[To demonstrate the solving of  the graph clique problem, a running example of a graph obtained from a encoding of a Boolean formula is considered. The satisfiabilty problem of the Boolean formula is encoded as a graph clique problem. The graph clique problem is converted to the Sum of Subsets problem  and solved. The encoding can easily be reduced to an instance of the partition problem.]

 

 

J.   THE VERTEX COVER PROBLEM(REVISITED)

32.                THE VERTEX COVER PROBLEM AND ITS NONDETERMINISTIC SOLUTION

[The vertex cover problem is a graph problem. It is also called the node cover problem. Consider an Airline Company. The airports it connects are the nodes of a graph. The edges of the graph model the flights between airports.  It is to be determined if  a subset of given fixed number of airports cover all the flights of the Airline Company. Such a subset is called a vertex/node cover of the graph.

Te vertex cover problem is easy to solve is a nondeterministic Jinn of the desert is around. Its easy solution by a nodeterministic  agent is demonstrated.]

 

 

33.                CONVERTING THE GRAPH CLIQUE PROBLEM TO THE VERTEX COVER PROBLEM

[For a running example of a graph the vertex cover problem is considered.

The graph is obtained starting from a Boolean formula. The satisfiability  problem of the Boolean formula is encoded as a graph clique problem. This is converted to the vertex cover problem of another  graph.

 

34.                CONVERTING THE VERTEX COVER PROBLEM TO THE SUM OF SUBSETS PROBLEM

[A running example is considered. The satsfiability   problem a running example of a propositional formula is considered. This is converted to the clique determination problem of a graph. A new graph is constructed from the old one. The vetex cover problem of the new graph solves the clique determination problem of the old graph. From the new graph a Sum of Subsets problem is created which if solved solves the vertex cover problem of the new graph.]

 

35.                SOLVING THE VERTEX COVER PROBLEM AND ITS  SOLUTION USING THE SUM OF SUBSETS PROBLEM

[From the  running example of the satisfiability of a Boolean formula two graphs are created. The satisfiability problem is related to the vertex cover problem of one of the graphs and the clique determination problem of the other. The vertex cover problem is encoded as the Sum of Subsets problem. This is solved to determine a solution of the node cover problem.] 

 

K. THE DIRECTED HAMILTONIAN CYCLE PROBLEM(#7)

36.                THE DIRECTED HAMILTONIAN CYCLE PROBLEM AND ITS NONDETERMINISTIC SOLUTION

[The nondeterministic solutions to the Hamiltonian problem for directed graphs are revisited.]

 

37.                CONVERTING THE VERTEX COVER PROBLEM TO THE DIRECTED HAMILTONIAN CYCLE PROBLEM

[For a running example the vertex cover problem of a graph is converted to the Hamiltonian cycle problem of a directed graph.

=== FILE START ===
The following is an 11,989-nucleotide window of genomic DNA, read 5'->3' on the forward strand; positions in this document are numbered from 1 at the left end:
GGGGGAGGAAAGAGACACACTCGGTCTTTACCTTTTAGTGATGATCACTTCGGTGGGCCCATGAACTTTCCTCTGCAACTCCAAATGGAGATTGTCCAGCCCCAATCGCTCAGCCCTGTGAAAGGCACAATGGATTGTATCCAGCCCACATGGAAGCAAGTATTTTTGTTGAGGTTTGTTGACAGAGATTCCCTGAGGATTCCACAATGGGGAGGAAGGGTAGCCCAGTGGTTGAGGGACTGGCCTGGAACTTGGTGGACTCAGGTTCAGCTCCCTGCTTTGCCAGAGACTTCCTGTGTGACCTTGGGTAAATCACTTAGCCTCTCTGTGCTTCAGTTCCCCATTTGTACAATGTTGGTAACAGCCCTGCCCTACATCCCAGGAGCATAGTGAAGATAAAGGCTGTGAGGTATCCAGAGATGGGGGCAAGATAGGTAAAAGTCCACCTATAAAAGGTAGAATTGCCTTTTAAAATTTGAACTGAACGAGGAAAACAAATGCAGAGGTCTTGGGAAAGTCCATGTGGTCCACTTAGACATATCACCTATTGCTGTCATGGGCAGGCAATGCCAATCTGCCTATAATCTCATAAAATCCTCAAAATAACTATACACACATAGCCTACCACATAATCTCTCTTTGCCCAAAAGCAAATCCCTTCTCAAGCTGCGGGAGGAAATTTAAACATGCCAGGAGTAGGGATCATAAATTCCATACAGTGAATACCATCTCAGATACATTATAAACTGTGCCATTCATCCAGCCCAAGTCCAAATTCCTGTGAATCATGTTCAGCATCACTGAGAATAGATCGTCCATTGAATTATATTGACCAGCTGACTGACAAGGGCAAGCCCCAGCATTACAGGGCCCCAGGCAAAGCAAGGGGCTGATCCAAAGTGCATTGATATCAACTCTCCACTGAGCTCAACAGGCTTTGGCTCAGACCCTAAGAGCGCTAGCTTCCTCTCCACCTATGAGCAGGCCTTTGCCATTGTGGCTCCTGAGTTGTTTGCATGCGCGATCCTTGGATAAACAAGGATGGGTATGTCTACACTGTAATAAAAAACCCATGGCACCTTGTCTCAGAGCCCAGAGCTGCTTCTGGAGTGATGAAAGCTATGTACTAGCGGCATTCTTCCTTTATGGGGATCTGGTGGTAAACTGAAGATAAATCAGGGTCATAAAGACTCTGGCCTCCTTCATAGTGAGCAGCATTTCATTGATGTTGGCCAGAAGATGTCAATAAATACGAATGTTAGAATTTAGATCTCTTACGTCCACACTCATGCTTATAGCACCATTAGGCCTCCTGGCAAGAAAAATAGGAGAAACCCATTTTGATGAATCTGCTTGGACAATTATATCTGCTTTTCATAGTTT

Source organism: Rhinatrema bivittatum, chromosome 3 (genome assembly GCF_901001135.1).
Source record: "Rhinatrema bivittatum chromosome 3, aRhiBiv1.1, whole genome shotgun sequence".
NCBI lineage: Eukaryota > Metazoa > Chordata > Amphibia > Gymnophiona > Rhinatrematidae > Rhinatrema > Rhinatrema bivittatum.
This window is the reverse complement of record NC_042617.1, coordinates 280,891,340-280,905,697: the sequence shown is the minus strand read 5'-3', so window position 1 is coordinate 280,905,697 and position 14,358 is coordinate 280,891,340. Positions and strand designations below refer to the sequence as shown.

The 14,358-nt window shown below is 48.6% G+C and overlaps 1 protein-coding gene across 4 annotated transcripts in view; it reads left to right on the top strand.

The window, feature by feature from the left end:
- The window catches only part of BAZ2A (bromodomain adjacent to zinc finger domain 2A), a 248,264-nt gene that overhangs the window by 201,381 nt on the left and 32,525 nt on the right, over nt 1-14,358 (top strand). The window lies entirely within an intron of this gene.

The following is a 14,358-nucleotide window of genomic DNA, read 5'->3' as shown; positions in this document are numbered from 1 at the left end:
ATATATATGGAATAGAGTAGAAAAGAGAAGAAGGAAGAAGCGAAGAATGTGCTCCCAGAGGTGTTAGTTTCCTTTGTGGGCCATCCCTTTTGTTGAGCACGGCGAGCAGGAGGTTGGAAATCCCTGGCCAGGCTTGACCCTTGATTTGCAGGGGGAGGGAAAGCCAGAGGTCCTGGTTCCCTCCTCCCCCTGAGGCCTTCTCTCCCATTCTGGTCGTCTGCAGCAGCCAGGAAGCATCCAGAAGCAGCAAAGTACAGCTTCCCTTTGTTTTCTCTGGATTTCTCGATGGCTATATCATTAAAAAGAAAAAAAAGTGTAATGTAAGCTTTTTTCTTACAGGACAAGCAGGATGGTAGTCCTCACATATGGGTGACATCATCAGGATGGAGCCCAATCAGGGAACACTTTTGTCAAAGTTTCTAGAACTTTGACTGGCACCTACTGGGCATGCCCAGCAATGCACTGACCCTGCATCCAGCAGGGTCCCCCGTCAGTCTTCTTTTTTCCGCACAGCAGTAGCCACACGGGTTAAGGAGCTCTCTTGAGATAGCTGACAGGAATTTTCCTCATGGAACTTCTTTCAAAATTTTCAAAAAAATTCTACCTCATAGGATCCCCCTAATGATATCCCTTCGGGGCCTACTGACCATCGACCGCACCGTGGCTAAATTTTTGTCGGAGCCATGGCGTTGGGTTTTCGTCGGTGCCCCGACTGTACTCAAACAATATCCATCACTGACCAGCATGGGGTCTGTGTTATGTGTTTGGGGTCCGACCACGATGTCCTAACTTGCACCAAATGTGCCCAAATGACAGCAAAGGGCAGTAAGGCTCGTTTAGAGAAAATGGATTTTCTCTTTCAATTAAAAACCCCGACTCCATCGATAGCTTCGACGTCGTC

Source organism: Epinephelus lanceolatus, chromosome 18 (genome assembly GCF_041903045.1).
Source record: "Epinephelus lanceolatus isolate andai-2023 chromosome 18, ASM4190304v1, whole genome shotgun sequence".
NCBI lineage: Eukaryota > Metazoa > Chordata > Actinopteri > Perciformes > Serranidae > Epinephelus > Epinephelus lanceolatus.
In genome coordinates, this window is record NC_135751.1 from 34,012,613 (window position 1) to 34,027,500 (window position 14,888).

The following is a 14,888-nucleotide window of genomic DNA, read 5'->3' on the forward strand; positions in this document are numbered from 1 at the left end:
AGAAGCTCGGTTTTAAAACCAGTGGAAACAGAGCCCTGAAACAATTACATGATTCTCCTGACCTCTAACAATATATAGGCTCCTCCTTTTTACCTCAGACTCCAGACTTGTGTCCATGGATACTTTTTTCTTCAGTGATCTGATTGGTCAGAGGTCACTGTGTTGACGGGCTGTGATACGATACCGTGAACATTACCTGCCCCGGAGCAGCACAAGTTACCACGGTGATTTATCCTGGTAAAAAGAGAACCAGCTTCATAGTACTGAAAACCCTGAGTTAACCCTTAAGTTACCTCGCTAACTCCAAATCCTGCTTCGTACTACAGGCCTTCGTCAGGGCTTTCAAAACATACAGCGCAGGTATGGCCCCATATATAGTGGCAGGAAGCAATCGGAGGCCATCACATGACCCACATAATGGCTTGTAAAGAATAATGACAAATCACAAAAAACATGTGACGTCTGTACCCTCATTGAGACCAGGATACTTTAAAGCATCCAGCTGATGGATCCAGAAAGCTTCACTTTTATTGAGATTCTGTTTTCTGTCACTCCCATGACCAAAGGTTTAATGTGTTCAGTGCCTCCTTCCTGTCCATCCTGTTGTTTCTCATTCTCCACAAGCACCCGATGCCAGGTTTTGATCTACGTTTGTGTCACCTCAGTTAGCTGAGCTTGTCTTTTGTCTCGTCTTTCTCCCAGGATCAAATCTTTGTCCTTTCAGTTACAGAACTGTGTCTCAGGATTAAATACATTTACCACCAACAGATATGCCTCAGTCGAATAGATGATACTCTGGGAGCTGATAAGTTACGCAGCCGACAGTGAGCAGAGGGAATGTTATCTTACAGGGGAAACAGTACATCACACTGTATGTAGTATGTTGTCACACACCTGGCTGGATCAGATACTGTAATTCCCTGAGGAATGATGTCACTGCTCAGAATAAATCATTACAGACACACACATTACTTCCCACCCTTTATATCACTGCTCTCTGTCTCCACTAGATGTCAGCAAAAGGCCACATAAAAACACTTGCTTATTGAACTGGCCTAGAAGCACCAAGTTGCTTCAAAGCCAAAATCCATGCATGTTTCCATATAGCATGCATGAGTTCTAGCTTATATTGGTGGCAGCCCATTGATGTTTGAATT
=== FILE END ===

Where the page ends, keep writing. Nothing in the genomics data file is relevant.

The vertex cover problem of the graph is related to the clique determination problem of another  graph. This clique problem in its turn is related to the satisfiability problem of a Boolean formula.]

 

38.                CONVERTING THE SATISFIABILITY PROBLEM TO THE DIRECTED HAMILTONIAN CYCLE PROBLEM

[For a running example the satisfiability problem of a Boolean formula is converted directly to the Hamiltonian cycle problem for directed graphs. This is converted to the Sum of Subsets problem. The solution of the Sum of Subsets problem solves the Hamiltonian cycle problem and the satisfiability problem.]

 

L.  THE UNDIRECTED HAMILTONIAN CYCLE PROBLEM(#8)

39.                THE UNDIRECTED HAMILTONIAN CYCLE PROBLEM AND ITS NONDETERMINISTIC SOLUTION

[The nondeterministic solutions to the Hamiltonian problem for undirected graphs are revisited.]

 

40.                CONVERTING THE VERTEX COVER PROBLEM TO THE UNDIRECTED HAMILTONIAN CYCLE PROBLEM

[For a running example the vertex cover problem of a graph is converted to the Hamiltonian cycle problem of an undirected graph.

The vertex cover problem of the graph is related to the clique determination problem of another  graph. This clique problem in its turn is related to the satisfiability problem of a Boolean formula.]

 

41.                CONVERTING THE SATISFIABILITY PROBLEM TO THE UNDIRECTED HAMILTONIAN CYCLE PROBLEM

[For a running example the satisfiability problem of a Boolean formula is converted directly to the Hamiltonian cycle problem for undirected graphs. This is converted to the Sum of Subsets problem. The solution of the Sum of Subsets problem solves the Hamiltonian cycle problem and the satisfiability problem. The encoding can easily be reduced to an instance of the partition problem.]

 

 

 

M.       THE TRAVELLING SALESMAN PROBLEM(#9)

42.                THE TRAVELLING SALESMAN PROBLEM AND ITS NONDETERMINISTIC SOLUTION

[The Traveling Salesman Problem is a famous graph problem. Consider a milkman who has to deliver milk to various houses n the town.

His customers’ houses are the nodes of a graph and the edges of the graph represent the milkman traveling from one house to another. Each edge has a weight which represents the cost of traveling from one house to another. 

The Traveling Salesman Problem represents a tour or cycle of the milkman which is a Hamiltonian cycle of least cost.

The problem is easy to solve with a nondeterministic computing device.]

 

43.                CONVERTING THE TRAVELING SALESMAN PROBLEM TO THE SUM OF SUBSETS PROBLEM